There was talk of you opening a pop-up in London. What are your thoughts on the trend of pop-ups and food trucks? I don't believe in trends. The definition of trend is there's a beginning and an end. You don't want to be trendy. But there's this selective memory again. My first experience with pop-ups was back in the 80's, when Paul Prudhomme's restaurant in New Orleans burned down. While they were reconstructing the restaurant, he took his restaurant on the road. He came to New York City, did two pop-up restaurants in New York, he went to Chicago, he want to LA before he went back to New Orleans. Ad Hoc is now five years old, it was a pop-up restaurant five years ago. Is it a trend, or is it something around for a long time?

And food trucks, c'mon. I worked construction when I was in high school and there were food trucks. Maybe they're getting better. There are more of them. And it's a good way for a young chef to make some capital before they go on to do what they're doing next. Whether that's opening a restaurant, or opening a fleet of food trucks. There are taco trucks in the Napa Valley that I've been going to for twenty years, some of the best tacos I've ever had. You see more of them now, they're more diversified. But it's not something new.

Here's a question Andrew Zimmern had for you: Look at how many people have come out of your family tree. What's the most important thing that you've passed on to your tribe?
Certainly, the standards that we live by and the idea that you have to come to work every day and do a better job than we did the day before. Just that one basic philosophy has continued to help us progress. It's the idea that you have to evolve. I see that with Grant [Achatz], Corey [Lee], Jonathan Benno.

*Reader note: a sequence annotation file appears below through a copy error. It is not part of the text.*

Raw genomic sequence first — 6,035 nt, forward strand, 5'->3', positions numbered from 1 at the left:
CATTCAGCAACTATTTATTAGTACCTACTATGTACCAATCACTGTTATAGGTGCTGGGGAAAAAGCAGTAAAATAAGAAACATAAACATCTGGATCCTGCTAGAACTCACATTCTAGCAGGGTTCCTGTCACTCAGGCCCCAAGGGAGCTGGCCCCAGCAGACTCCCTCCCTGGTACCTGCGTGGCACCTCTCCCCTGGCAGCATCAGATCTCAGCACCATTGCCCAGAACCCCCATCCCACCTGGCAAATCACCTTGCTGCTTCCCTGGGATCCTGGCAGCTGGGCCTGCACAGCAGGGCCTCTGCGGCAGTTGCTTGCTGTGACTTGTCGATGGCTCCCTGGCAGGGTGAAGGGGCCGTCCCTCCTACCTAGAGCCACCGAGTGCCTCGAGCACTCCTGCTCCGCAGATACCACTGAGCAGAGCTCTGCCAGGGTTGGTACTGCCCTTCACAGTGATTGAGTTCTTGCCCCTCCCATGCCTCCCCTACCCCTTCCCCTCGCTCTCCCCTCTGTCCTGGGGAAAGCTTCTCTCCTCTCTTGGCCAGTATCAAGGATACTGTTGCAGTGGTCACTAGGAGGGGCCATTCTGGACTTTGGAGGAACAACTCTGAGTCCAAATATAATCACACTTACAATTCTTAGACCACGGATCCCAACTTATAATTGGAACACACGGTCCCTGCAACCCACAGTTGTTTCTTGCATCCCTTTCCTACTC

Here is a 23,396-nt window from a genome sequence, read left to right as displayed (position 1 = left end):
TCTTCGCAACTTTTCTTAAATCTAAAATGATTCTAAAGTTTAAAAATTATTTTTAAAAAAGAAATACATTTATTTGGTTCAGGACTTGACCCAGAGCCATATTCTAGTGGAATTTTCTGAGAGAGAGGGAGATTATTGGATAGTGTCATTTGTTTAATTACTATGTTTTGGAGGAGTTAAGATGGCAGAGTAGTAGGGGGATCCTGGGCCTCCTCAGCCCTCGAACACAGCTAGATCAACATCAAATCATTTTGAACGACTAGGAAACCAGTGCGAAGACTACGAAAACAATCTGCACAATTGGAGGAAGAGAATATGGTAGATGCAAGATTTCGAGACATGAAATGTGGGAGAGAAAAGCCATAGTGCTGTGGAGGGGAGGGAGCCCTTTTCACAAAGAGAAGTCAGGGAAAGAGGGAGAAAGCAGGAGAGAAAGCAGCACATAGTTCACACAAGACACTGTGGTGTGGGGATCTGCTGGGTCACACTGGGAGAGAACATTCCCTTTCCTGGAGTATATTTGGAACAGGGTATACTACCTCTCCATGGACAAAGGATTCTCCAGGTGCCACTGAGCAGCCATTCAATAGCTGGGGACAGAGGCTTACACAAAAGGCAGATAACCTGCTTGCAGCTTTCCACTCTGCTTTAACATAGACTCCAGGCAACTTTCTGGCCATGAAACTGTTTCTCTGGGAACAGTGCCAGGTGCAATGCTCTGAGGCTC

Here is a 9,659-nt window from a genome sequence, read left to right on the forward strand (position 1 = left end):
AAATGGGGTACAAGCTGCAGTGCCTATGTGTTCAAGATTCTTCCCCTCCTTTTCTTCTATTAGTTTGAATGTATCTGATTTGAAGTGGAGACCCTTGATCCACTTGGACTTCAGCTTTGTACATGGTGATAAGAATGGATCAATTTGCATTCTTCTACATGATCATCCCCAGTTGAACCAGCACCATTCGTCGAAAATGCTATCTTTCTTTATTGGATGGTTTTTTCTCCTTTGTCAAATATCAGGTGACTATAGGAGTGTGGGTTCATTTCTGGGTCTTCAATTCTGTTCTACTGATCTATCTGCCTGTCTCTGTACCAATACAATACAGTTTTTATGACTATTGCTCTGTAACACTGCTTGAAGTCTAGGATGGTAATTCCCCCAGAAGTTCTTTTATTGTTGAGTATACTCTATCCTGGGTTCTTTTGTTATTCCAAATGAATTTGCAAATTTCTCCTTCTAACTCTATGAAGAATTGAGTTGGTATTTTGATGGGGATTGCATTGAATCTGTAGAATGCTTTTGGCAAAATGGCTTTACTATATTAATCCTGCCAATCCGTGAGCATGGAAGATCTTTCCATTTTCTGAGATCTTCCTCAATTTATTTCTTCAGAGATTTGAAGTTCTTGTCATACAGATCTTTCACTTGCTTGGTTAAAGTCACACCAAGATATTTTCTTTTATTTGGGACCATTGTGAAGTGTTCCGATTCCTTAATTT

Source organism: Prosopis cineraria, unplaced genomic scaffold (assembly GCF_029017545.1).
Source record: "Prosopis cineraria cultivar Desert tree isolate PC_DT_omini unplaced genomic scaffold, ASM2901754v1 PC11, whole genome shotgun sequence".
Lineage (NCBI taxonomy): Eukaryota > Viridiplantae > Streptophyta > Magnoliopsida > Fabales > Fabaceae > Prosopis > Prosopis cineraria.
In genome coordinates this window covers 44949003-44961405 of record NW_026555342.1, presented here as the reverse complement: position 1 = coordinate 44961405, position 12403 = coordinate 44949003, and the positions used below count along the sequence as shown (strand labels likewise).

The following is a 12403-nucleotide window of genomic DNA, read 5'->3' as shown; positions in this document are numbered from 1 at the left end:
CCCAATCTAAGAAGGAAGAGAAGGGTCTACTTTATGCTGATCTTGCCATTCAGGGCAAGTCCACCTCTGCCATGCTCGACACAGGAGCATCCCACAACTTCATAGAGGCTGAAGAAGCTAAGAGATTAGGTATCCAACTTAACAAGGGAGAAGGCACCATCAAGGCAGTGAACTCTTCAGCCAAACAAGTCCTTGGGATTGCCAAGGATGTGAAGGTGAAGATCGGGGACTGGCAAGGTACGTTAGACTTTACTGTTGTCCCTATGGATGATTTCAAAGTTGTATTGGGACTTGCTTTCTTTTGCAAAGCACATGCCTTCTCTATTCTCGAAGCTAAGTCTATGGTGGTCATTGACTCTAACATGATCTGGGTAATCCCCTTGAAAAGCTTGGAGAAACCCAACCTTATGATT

The other idea is to have a really clean environment. So many restaurants we've all worked in, they're not up to the quality of sanitation that they should be. That's something that's been paramount for me, because at the end of the day no matter how great the food looks or tastes, if you get sick it's unacceptable. It's the basis of what we do, to be serving wholesome food. I don't care where you're working. That's something that's been very important to me. Whether they're chef de cuisine or own the restaurant, or they're going from being chef de partie to being chef de partie at another restaurant. Treat the restaurant like it's yours and one day it will be. I'm the perfect example of someone who treated it like it's mine. Wherever I worked, my little corner, I treated it like it was mine. And ultimately I had my own restaurant.